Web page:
From warm to cold
In warm colours, there’s always some red. But besides red, there’s also pink and orange. If there’s any blue in a colour, such as green and purple, then they are cold colours. Warm colours attract attention, as they are dominant colours. That’s why they can also make your garden feel smaller. Imagine you’ve got a beautiful green hedge and at the end, there’s a red plant. You instantly look at the red plant, without paying any further attention to the hedge. Instead, use them, not at the end of your garden, but closer to the house. Or, if you’d prefer, place them in a part of your garden that you would like to draw attention to, like beside your pond or water feature, for example. By using cold colours, your garden will automatically feel bigger. Then, of course, there’s the white flowering plants, stunningly natural and easy to combine with any colour scheme.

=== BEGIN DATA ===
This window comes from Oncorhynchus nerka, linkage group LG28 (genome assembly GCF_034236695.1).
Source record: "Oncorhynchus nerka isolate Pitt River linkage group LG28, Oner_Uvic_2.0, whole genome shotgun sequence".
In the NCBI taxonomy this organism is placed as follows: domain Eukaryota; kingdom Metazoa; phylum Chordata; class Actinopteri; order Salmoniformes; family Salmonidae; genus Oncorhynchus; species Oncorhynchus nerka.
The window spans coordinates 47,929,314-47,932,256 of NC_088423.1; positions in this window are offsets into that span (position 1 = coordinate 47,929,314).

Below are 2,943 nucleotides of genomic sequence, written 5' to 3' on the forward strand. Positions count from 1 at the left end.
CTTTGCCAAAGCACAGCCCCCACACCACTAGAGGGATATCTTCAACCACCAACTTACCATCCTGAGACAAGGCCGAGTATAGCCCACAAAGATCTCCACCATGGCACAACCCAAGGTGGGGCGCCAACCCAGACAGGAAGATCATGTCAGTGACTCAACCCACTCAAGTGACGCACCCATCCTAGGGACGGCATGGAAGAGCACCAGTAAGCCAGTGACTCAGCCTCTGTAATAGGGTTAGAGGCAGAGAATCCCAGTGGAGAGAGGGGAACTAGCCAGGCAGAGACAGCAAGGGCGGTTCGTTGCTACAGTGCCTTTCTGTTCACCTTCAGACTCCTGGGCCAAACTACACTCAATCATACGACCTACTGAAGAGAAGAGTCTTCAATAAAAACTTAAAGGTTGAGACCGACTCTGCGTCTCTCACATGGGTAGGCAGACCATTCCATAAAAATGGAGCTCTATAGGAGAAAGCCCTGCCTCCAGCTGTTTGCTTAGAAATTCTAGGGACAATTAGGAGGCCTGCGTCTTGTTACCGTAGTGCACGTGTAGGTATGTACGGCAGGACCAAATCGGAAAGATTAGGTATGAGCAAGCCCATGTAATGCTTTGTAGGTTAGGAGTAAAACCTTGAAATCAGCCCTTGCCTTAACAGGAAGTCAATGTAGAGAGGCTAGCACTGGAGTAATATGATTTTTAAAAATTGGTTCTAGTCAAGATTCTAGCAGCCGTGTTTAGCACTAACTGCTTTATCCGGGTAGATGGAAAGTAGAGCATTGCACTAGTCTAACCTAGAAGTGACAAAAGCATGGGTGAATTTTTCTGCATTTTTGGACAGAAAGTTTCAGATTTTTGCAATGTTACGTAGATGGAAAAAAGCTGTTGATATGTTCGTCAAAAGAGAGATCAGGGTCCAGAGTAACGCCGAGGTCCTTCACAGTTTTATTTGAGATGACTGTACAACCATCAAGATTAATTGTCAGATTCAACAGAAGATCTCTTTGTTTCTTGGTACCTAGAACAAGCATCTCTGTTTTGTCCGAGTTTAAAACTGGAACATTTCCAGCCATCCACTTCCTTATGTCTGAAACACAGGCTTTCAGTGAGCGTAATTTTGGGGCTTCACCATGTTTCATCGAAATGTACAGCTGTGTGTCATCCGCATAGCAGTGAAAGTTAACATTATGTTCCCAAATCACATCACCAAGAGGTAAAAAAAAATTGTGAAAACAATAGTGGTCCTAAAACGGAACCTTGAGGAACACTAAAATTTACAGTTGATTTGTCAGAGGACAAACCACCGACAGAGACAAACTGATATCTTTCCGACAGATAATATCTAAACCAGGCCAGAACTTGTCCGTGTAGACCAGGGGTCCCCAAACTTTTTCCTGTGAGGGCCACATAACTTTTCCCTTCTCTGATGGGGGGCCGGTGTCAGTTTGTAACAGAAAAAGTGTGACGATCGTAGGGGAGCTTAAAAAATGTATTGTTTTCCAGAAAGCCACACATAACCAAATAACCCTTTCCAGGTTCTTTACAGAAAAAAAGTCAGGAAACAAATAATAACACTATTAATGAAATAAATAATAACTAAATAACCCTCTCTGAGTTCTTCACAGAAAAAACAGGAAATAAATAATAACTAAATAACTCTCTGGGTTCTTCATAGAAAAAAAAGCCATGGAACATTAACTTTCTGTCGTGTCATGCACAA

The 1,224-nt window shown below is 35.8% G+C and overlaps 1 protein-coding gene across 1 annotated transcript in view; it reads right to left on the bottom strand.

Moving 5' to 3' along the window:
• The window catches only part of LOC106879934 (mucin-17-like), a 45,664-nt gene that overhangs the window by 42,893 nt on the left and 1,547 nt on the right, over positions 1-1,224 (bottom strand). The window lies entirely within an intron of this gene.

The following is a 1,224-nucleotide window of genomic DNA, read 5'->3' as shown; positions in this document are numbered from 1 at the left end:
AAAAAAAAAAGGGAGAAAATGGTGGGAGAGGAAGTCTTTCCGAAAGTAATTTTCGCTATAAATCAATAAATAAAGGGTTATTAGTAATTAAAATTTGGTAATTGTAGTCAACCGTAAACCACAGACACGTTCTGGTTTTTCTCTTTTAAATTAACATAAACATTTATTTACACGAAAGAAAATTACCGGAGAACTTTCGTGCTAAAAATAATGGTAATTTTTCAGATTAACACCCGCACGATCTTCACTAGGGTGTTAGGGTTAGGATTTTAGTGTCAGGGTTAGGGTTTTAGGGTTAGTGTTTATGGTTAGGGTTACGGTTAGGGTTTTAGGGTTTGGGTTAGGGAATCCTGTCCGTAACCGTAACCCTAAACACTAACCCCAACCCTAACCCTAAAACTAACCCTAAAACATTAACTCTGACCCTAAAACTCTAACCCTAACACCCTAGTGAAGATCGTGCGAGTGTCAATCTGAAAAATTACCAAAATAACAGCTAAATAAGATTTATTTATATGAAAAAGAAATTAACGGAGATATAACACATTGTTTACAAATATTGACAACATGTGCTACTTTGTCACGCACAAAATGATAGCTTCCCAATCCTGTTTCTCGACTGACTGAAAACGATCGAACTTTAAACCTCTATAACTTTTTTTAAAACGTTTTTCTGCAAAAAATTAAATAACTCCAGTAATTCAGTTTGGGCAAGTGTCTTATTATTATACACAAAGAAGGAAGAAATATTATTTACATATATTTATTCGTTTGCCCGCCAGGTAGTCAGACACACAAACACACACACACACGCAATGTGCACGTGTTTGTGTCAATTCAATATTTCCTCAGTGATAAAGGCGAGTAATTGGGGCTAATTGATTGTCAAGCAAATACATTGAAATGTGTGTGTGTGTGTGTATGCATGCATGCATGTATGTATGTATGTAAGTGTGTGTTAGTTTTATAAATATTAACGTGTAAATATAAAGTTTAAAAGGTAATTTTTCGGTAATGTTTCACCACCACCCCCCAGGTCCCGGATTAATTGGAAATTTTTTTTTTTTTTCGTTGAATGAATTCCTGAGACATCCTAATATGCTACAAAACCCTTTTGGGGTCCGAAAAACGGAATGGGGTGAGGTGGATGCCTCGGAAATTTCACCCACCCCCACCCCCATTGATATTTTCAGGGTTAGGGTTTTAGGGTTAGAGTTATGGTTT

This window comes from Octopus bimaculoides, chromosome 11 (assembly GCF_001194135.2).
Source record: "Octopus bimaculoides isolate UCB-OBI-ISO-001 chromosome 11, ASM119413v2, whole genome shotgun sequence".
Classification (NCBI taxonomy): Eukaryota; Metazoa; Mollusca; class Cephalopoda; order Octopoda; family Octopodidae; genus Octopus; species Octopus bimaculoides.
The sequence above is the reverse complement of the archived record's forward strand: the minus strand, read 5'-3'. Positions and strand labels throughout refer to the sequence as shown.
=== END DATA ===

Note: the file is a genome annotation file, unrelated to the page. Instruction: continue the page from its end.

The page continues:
So, does this mean that you shouldn’t use any warm colours in your borders? Not at all, but in this case, remember that too much can be a bad thing, as the end result also depends on the depth of the colour. Blue, yellow and red are hard colours, when they’re not mixed with other tones, which means, it can be more challenging to select a beautiful combination. Light pink plants can, of course, go very well with purple tones. However, if you’re really finding it difficult to decide, pick up some paint colour samples from a diy-store. Lay the colours beside and behind each other, and what happens? Which, of course, brings me on to the topic of contrast.